Day 16 |
Oct 28, 2010

Isla Pan De Azucar

By Astrid Guenther-Weigl, Biologist

Coordinates: 26º09’13”S, 70º39’41”W
Weather: Overcast, 14 degrees Celsius

Cloudy and grey sky, 14 degrees Celsius and quite a swell. I did not expect the Zodiac tour this morning to be very comfortable, but it turned out to be completely different than I had anticipated.

At 9.30, eight Zodiacs headed for Isla Pan De Azucar. I was in a Zodiac with Jarda and two guests. At first glance there was not much wildlife to be seen. A few scattered Humboldt Penguins, Kelp Gulls and some Turkey Vultures soaring overhead.

Then we had a closer look. There were more penguins, almost invisible, as they were so well camouflaged on the guano-covered stones. We saw Blackish Oystercatchers foraging for food in the kelp-covered rocks and red sea urchins, strange-looking sunburst sea stars and barnacles attached to the boulders and a group of three sea lions resting high above us.

All of a sudden there was a sea lion and a penguin directly before us splashing in the water. And what now followed was the most spectacular sighting we had had on this voyage, in my opinion.

The sea lion emerged with a young penguin in his mouth. The penguin tried to escape, managed to do some jumps out of the water, was caught again, both submerged, went out again and then the same actions repeated again.

Accompanied by the cheering of the guests to “go, go, go, quicker, quicker” the little penguin fought for his life. But the sea lion succeeded. The penguin was thrown a few times into the air, torn into pieces and most of it swallowed. After 5 minutes we saw only bits of the penguin drifting in the crystal clear water.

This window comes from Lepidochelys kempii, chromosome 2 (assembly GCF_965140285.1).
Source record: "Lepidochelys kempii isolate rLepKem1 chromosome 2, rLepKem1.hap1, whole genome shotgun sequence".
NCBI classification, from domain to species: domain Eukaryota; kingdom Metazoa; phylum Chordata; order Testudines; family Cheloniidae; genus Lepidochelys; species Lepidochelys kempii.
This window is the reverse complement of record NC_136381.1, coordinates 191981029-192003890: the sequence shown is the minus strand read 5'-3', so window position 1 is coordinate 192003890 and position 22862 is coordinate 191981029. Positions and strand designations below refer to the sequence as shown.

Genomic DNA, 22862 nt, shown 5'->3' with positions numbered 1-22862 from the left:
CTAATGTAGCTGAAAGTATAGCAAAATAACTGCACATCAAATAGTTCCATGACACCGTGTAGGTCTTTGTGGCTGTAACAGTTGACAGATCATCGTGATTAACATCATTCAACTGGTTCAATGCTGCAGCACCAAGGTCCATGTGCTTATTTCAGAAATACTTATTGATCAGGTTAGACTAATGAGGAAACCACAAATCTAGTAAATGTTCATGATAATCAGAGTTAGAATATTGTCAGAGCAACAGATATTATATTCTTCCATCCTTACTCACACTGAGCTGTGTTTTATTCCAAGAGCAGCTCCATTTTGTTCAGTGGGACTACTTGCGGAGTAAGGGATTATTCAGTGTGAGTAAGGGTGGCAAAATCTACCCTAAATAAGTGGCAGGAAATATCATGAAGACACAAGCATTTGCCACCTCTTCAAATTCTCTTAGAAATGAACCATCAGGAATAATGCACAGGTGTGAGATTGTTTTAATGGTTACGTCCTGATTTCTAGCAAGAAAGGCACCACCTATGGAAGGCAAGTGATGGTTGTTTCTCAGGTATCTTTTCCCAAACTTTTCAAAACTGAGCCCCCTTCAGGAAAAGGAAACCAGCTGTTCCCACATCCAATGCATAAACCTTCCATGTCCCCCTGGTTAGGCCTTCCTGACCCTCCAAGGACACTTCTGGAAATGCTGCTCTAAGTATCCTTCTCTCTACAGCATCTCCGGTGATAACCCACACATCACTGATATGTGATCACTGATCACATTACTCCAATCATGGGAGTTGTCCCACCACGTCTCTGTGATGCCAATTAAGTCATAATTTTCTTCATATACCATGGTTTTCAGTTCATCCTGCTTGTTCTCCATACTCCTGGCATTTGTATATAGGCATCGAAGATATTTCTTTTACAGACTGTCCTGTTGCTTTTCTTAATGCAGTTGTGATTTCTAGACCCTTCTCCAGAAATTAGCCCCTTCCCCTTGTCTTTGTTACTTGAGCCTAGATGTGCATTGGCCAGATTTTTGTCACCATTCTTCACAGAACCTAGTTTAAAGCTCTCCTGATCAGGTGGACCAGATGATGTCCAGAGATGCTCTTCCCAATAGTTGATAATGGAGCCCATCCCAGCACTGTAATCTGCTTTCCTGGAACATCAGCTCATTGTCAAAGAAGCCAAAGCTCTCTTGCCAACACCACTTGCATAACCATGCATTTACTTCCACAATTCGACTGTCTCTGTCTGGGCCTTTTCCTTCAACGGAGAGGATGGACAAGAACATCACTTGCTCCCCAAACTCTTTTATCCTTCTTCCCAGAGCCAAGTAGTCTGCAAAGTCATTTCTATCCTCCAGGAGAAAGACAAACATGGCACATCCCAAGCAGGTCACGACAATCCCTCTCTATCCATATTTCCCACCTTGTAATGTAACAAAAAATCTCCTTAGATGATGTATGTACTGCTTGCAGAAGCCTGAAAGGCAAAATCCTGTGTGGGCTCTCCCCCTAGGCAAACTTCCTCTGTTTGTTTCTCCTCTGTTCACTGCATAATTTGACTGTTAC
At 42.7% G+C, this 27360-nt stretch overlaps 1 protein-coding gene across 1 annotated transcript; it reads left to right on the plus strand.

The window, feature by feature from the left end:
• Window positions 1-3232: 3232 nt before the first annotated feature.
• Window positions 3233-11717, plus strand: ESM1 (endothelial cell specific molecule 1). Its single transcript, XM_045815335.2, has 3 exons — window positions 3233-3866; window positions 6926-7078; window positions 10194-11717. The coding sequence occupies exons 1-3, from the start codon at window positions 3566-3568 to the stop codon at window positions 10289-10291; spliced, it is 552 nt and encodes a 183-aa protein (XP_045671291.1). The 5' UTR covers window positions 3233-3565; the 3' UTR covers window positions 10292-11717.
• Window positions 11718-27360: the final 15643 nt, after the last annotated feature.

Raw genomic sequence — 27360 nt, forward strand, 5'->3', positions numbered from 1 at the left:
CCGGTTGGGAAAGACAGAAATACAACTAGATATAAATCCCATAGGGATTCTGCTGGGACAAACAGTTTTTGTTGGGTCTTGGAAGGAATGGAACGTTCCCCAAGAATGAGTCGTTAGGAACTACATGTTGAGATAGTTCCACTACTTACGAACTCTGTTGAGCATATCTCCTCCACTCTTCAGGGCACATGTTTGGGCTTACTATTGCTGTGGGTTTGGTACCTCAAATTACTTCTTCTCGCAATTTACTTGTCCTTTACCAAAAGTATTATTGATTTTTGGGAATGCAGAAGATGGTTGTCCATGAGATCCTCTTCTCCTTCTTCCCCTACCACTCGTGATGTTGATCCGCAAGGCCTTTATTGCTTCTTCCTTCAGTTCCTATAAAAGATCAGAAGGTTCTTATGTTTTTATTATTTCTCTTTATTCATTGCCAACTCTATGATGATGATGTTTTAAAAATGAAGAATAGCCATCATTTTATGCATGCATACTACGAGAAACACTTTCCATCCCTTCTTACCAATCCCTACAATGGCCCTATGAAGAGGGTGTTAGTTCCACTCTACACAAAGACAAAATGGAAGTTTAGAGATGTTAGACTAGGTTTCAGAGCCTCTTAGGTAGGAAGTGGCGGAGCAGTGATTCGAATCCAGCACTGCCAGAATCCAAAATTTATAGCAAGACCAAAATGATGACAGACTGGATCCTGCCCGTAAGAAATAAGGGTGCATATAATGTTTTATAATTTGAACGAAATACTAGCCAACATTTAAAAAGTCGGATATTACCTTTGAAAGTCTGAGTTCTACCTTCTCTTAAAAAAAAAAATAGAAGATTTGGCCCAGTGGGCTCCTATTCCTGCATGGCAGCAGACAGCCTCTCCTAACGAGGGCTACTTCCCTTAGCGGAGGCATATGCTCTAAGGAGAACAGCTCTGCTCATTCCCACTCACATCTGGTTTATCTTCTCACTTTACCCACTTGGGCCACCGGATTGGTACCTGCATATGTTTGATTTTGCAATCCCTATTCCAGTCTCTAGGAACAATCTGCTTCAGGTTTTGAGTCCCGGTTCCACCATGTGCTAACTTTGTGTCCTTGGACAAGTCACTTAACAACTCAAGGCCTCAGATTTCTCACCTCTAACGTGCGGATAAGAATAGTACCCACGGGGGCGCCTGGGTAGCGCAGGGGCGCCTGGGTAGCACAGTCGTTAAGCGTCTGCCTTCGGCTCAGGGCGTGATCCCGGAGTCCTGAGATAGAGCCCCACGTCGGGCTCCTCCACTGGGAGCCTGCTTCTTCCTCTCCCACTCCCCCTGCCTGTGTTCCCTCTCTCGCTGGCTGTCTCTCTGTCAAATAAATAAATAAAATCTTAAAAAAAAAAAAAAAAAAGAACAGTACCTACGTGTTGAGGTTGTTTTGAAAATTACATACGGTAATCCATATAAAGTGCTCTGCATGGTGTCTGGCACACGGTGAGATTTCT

And this was not the only one. Another penguin had the same fate and a part of it was brought to a very thin sea lion pup resting on the rocks, obviously waiting for food. It jumped directly into the water and got his breakfast.

Only minutes later Robin Aiello came over the radio. “MARINE OTTER, MARINE OTTER, here is a Marine Otter.” This was something we had only hoped to see rather than expected to see. They are found only along the coast of South America from Peru to southern Chile (through the Humboldt Current). These small marine mammals may only number in the hundreds with an upper estimate of 1,000.

And we could see one! On the shoreline was a Marine Otter chewing away his fresh catch of a crab. For all of us this was our first view ever of this reclusive species. We followed the otter for a while along the shore, after he had his breakfast.

And being still very excited about these spectacular sightings, there was another surprise waiting for us: the “Hotel Zodiac” serving champagne and chocolate-covered strawberries. Also the sun appeared. What a day!

Two hours later we headed back to the Prince Albert II. Our morning had been a great success. It was time to turn our thoughts to lunch and the afternoon lectures.
As we sailed south, I gave my talk on South American mammals entitled “From Spider Monkeys to Anteaters and Sloths. The Unique Mammals of South America”. 
With our voyage quickly coming to an end, we gathered once again in The Theatre for our final destination briefing, which was followed by a presentation by Robin West on the history and renovation of the Prince Albert II.
Today was definitely what I had been waiting for after the many bus tours of the last days. Time in the Zodiacs, close encounters with wildlife and a mix of lectures separated by fine dinning and good company. A day of true expedition cruising onboard the Prince Albert II!